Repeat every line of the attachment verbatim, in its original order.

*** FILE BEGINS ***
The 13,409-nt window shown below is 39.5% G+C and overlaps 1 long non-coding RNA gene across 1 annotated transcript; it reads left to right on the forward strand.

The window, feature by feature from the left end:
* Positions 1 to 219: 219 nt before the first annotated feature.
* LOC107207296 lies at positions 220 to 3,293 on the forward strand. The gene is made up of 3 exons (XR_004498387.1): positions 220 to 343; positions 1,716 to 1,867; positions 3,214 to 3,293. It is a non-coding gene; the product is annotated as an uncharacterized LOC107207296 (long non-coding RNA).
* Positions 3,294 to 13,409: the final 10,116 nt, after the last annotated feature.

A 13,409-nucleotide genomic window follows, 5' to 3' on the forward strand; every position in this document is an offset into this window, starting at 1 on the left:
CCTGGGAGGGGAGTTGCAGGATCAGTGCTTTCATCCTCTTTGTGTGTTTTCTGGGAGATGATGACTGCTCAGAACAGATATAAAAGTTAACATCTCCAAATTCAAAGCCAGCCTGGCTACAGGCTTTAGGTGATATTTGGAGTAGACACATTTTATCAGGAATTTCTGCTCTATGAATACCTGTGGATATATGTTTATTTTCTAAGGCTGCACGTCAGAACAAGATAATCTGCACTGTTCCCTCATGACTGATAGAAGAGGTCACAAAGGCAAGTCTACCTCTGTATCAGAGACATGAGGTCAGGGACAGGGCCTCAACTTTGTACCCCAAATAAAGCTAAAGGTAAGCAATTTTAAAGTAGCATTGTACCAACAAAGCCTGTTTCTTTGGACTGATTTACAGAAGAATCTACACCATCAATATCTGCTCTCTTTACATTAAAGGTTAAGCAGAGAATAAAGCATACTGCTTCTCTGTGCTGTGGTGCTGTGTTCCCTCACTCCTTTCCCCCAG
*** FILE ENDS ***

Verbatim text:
The 13,409-nt window shown below is 39.5% G+C and overlaps 1 long non-coding RNA gene across 1 annotated transcript; it reads left to right on the forward strand.

The window, feature by feature from the left end:
* Positions 1 to 219: 219 nt before the first annotated feature.
* LOC107207296 lies at positions 220 to 3,293 on the forward strand. The gene is made up of 3 exons (XR_004498387.1): positions 220 to 343; positions 1,716 to 1,867; positions 3,214 to 3,293. It is a non-coding gene; the product is annotated as an uncharacterized LOC107207296 (long non-coding RNA).
* Positions 3,294 to 13,409: the final 10,116 nt, after the last annotated feature.

A 13,409-nucleotide genomic window follows, 5' to 3' on the forward strand; every position in this document is an offset into this window, starting at 1 on the left:
CCTGGGAGGGGAGTTGCAGGATCAGTGCTTTCATCCTCTTTGTGTGTTTTCTGGGAGATGATGACTGCTCAGAACAGATATAAAAGTTAACATCTCCAAATTCAAAGCCAGCCTGGCTACAGGCTTTAGGTGATATTTGGAGTAGACACATTTTATCAGGAATTTCTGCTCTATGAATACCTGTGGATATATGTTTATTTTCTAAGGCTGCACGTCAGAACAAGATAATCTGCACTGTTCCCTCATGACTGATAGAAGAGGTCACAAAGGCAAGTCTACCTCTGTATCAGAGACATGAGGTCAGGGACAGGGCCTCAACTTTGTACCCCAAATAAAGCTAAAGGTAAGCAATTTTAAAGTAGCATTGTACCAACAAAGCCTGTTTCTTTGGACTGATTTACAGAAGAATCTACACCATCAATATCTGCTCTCTTTACATTAAAGGTTAAGCAGAGAATAAAGCATACTGCTTCTCTGTGCTGTGGTGCTGTGTTCCCTCACTCCTTTCCCCCAG